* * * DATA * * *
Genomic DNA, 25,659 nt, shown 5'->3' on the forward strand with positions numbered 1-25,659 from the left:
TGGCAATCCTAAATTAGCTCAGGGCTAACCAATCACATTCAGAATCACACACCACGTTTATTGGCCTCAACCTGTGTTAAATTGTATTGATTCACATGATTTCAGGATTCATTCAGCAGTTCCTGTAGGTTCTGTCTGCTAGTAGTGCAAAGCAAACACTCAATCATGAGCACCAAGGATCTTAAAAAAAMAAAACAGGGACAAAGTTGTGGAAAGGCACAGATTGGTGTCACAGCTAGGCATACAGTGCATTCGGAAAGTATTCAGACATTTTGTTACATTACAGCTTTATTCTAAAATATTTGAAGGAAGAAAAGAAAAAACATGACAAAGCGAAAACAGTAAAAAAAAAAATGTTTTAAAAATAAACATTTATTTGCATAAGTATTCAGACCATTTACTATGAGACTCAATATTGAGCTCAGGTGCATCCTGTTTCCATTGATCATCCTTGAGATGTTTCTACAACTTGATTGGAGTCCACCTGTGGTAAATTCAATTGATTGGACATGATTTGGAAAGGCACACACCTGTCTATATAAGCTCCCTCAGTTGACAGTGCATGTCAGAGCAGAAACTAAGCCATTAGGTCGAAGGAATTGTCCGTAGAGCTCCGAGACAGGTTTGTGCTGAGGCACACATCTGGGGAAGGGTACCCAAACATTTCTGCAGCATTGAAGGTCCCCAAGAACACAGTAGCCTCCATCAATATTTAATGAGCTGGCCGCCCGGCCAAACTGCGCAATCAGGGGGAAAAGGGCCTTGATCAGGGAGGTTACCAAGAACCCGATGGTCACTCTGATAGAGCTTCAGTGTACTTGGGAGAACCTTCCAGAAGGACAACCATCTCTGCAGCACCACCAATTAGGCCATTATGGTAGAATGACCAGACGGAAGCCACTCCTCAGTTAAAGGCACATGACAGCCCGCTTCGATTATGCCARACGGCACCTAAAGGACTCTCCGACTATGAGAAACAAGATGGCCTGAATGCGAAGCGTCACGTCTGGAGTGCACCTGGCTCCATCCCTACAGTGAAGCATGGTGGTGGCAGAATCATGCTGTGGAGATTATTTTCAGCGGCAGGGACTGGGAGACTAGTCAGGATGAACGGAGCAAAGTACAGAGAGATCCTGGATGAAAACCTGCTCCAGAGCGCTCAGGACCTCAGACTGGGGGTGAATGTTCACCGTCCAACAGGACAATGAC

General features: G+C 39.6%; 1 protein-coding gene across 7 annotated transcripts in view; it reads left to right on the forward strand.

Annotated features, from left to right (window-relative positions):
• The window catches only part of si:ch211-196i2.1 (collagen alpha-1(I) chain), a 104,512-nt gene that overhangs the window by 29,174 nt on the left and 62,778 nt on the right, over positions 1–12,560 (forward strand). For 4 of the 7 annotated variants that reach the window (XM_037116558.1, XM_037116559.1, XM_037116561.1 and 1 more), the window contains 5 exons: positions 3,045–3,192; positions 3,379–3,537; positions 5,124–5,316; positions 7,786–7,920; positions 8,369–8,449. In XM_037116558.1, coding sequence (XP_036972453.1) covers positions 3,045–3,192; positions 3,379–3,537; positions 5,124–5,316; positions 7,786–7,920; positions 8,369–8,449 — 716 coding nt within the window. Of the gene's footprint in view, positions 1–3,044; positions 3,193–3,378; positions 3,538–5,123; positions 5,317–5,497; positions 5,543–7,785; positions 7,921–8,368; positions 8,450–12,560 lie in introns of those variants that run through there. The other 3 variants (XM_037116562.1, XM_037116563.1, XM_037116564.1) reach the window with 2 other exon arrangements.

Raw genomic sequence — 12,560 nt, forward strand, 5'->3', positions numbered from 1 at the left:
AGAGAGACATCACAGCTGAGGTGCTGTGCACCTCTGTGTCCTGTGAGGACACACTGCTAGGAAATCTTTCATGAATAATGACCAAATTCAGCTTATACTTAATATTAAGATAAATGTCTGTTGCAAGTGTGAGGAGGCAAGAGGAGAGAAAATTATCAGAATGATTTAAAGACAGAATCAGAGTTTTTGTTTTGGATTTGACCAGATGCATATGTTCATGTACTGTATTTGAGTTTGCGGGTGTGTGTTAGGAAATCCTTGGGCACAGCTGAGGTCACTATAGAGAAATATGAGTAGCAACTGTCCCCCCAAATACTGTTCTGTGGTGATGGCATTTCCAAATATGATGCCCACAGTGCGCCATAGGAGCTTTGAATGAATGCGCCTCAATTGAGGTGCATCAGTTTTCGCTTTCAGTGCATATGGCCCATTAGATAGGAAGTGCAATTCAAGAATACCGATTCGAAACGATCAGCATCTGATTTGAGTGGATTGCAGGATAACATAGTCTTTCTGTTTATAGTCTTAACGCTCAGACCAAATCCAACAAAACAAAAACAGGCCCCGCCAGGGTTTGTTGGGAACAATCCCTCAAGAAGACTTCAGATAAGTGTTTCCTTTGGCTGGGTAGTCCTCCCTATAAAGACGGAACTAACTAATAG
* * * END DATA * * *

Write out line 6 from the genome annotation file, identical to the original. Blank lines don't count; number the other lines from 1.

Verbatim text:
Raw genomic sequence — 12,560 nt, forward strand, 5'->3', positions numbered from 1 at the left: